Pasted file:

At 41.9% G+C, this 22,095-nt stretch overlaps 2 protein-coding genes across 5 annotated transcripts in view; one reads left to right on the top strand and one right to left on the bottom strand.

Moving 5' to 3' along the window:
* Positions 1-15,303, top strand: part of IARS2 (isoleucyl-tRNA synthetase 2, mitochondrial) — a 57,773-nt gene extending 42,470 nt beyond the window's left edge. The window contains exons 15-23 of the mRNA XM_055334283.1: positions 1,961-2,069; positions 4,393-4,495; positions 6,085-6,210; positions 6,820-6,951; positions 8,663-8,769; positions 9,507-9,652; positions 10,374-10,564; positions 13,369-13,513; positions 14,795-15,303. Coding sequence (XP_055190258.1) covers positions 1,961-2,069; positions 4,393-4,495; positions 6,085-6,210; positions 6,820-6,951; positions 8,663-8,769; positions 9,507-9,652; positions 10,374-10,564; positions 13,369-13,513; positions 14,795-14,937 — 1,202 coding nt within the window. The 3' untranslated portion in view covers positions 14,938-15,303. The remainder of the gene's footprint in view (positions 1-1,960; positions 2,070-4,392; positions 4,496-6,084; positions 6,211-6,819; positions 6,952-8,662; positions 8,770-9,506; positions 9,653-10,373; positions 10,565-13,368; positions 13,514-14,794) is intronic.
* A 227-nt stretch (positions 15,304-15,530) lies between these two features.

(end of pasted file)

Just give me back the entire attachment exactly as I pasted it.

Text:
At 41.9% G+C, this 22,095-nt stretch overlaps 2 protein-coding genes across 5 annotated transcripts in view; one reads left to right on the top strand and one right to left on the bottom strand.

Moving 5' to 3' along the window:
* Positions 1-15,303, top strand: part of IARS2 (isoleucyl-tRNA synthetase 2, mitochondrial) — a 57,773-nt gene extending 42,470 nt beyond the window's left edge. The window contains exons 15-23 of the mRNA XM_055334283.1: positions 1,961-2,069; positions 4,393-4,495; positions 6,085-6,210; positions 6,820-6,951; positions 8,663-8,769; positions 9,507-9,652; positions 10,374-10,564; positions 13,369-13,513; positions 14,795-15,303. Coding sequence (XP_055190258.1) covers positions 1,961-2,069; positions 4,393-4,495; positions 6,085-6,210; positions 6,820-6,951; positions 8,663-8,769; positions 9,507-9,652; positions 10,374-10,564; positions 13,369-13,513; positions 14,795-14,937 — 1,202 coding nt within the window. The 3' untranslated portion in view covers positions 14,938-15,303. The remainder of the gene's footprint in view (positions 1-1,960; positions 2,070-4,392; positions 4,496-6,084; positions 6,211-6,819; positions 6,952-8,662; positions 8,770-9,506; positions 9,653-10,373; positions 10,565-13,368; positions 13,514-14,794) is intronic.
* A 227-nt stretch (positions 15,304-15,530) lies between these two features.